A Grief Observed

Grief – the type we’ve faced since May 13th – is unlike anything my family has ever known. It has changed us. That said, although we think of Jordan every minute of every day, some days are good – really good – as our Shepherd, Jesus Christ, slowly restores our souls.

One thing that’s become painfully apparent, though, is how fragile we all are emotionally. What would normally be an easy, matter-of-fact task, at times these days, takes on more the look of a precipice that must now be scaled.

Yesterday, my daughter, Macy, was having an otherwise good 2nd day of school. And then – “out of nowhere” – reality attacked. I spent the entire afternoon with her. We cried together, prayed together, hoped together, hurt together, and hugged a lot. We often have these types of days: all seems fine, if not downright good, and – like being ambushed with a spear through the heart – we’re crippled with pain. The grief is beyond description. Just yesterday, I was visiting with a person. Everything was great. Then – “out of nowhere” – my eyes quickly filled with tears, my heart began racing, and I was having trouble breathing.

I’ve deeply enjoyed reading C.S. Lewis’ “A Grief Observed.” It helps me know what we’re feeling at this suffocating level of grief is normal. In regard to this type of “emotional ambush” (having lost his young wife to cancer) Lewis describes perfectly what it felt like when he was doing quite well – but then “reality attacked”.  He writes, “Tonight all the hells of young grief have opened again; the mad words, the bitter resentment, the fluttering in the stomach, the nightmare, the wallowed-in-tears. For in grief nothing ‘stays put.’….Round and round. Everything repeats…..How often – will it be always?…The same leg is cut off time after time. The first plunge of the knife in the flesh is felt again and again. They say, ‘The coward dies many times’; so does the beloved.”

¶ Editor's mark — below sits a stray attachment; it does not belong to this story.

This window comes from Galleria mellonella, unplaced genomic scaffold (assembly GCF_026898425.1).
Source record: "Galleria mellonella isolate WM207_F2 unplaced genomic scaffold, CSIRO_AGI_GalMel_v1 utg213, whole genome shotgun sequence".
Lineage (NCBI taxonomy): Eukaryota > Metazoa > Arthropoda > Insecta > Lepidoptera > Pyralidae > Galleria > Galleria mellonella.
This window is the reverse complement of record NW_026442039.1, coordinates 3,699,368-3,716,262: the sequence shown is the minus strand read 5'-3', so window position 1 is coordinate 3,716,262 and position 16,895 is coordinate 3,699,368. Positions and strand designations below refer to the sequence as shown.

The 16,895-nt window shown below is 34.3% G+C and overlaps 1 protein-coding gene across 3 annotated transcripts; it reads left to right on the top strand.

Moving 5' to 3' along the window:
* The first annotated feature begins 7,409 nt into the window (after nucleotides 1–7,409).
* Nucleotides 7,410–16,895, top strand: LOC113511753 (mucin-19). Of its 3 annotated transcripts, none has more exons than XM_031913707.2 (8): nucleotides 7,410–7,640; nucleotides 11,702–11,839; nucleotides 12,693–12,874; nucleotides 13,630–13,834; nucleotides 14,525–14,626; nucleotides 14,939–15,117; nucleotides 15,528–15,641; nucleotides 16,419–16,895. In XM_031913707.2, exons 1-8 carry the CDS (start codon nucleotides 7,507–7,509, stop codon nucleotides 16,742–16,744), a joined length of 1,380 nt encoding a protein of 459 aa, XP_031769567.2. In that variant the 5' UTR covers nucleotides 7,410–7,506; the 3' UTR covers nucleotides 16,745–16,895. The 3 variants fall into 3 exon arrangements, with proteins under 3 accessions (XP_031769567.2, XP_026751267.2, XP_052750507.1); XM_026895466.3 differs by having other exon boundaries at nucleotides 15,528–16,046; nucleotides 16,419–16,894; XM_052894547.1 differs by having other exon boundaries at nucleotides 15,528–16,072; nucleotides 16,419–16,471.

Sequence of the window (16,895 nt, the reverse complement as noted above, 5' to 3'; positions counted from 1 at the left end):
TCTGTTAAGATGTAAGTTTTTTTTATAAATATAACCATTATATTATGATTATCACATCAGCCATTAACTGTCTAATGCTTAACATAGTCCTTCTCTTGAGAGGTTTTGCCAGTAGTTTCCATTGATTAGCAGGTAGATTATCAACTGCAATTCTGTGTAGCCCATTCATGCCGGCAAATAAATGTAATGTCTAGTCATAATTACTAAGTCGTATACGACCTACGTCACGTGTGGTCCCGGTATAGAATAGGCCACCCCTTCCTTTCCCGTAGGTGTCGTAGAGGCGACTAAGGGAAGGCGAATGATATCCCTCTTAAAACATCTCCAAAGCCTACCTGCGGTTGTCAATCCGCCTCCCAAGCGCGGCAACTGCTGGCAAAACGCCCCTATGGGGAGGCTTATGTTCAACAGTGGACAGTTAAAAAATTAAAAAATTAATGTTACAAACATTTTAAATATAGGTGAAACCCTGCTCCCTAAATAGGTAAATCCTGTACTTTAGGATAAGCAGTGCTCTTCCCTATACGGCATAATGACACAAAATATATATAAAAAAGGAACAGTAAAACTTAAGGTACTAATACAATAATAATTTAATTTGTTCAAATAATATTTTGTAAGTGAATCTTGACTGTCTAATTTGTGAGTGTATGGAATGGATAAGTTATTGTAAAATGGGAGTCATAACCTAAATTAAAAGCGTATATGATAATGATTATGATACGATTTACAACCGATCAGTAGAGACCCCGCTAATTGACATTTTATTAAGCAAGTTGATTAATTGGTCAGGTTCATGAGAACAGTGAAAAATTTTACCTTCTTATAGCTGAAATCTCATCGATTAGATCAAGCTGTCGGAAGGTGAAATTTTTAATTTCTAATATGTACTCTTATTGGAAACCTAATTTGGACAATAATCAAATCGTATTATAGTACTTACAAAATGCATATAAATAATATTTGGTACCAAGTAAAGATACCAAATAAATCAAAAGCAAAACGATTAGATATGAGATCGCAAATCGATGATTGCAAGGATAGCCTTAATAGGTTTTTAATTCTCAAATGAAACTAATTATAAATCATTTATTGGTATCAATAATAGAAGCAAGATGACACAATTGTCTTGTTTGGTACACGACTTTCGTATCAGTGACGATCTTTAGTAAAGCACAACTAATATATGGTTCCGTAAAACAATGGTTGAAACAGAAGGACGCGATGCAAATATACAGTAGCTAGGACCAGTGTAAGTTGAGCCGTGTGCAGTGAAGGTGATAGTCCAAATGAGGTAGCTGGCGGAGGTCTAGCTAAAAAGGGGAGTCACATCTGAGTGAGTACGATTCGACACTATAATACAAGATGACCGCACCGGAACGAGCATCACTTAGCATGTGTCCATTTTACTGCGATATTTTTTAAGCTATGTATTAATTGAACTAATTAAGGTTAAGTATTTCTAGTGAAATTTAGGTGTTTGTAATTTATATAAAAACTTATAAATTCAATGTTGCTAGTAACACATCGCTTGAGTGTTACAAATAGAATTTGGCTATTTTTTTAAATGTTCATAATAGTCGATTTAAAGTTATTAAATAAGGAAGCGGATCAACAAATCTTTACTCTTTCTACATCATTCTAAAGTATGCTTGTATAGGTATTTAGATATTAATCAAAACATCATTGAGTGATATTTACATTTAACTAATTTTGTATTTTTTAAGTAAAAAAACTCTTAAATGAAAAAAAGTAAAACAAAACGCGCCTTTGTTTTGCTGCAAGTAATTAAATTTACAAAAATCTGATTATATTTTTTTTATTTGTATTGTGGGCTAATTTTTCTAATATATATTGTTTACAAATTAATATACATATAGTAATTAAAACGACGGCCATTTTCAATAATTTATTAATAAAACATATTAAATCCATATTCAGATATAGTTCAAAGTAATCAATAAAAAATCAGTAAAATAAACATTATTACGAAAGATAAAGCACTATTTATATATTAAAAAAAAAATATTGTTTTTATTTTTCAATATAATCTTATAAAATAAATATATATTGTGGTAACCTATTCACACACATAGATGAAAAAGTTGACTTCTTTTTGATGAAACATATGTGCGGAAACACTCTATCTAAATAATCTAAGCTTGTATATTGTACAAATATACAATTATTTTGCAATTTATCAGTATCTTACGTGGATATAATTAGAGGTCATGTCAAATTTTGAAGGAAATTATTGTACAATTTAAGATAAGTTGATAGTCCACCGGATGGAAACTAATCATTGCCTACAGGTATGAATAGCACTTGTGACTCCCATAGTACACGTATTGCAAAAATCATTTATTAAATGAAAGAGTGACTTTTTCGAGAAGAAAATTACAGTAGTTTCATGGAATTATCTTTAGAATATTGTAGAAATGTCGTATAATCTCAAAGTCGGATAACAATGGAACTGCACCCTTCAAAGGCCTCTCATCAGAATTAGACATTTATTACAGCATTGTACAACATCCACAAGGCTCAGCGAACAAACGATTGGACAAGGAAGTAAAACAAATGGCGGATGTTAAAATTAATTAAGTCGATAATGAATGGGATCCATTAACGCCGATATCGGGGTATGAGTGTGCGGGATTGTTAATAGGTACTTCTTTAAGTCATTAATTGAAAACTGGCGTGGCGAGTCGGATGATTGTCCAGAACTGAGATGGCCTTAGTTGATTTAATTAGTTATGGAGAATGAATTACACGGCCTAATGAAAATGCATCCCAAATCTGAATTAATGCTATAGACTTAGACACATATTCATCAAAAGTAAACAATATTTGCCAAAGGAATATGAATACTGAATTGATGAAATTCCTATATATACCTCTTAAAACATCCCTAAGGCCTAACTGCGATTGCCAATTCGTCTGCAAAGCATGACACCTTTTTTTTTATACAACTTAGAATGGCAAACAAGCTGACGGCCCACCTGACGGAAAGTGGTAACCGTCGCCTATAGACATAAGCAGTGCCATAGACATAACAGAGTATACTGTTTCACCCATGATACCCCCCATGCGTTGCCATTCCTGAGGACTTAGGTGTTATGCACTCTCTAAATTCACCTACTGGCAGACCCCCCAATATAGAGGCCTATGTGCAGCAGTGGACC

In only the way Lewis, the Christian apologist, can, he poses this question: [Given this corrupt & painful world in which we live], “sooner or later I must face the question in plain language. What reason have we to believe that God is, by any standard we can conceive, ‘good’? Doesn’t all the prima-facie evidence suggest exactly the opposite? What have we to set against [this overwhelming evidence]??”  And then Lewis answers his own question:  “We set CHRIST against it!”

In CHRIST we see “a man acquainted with grief.” (Isaiah 53:3) In CHRIST we see the depth of the love of God as He “demonstrates His love to us in that, while we were still sinners [hostile toward Him], Christ died for us.” (Romans 5:8) In CHRIST we see the Way, the Truth, and the Life. (John 14:6) In CHRIST we see that this corrupt & painful world (due solely to the sin of mankind) is “not the end of the story.” (John 14:1-4) In CHRIST we see a God who loves us so much that, though we deserve eternal death, we receive eternal life. (John 3:16-17) And, in CHRIST, we see the hope of a new [restored to what God originally intended] heaven & earth where we will live eternally with Him and with those who, having put their faith in Christ, have gone before us. (Revelation 21:1-4)

THIS is the CHRIST, writes Lewis, we set against every argument and/or circumstance that tries to convince us that God is not good. Is God good? One look at the cross and the empty tomb shouts YES throughout eternity. In the Watts home, God is still GOD – and God is still GOOD. And, one day, this “mirror through which we see dimly” (1 Corinthians 13:12) will give way to perfect sight, no more pain, no more tears, no more death. One day….

John wrote, “And He who was seated on the throne said, “Behold, I am making all things new…..And behold, I am coming soon.” (Revelation 21:5; 22:7)

nw

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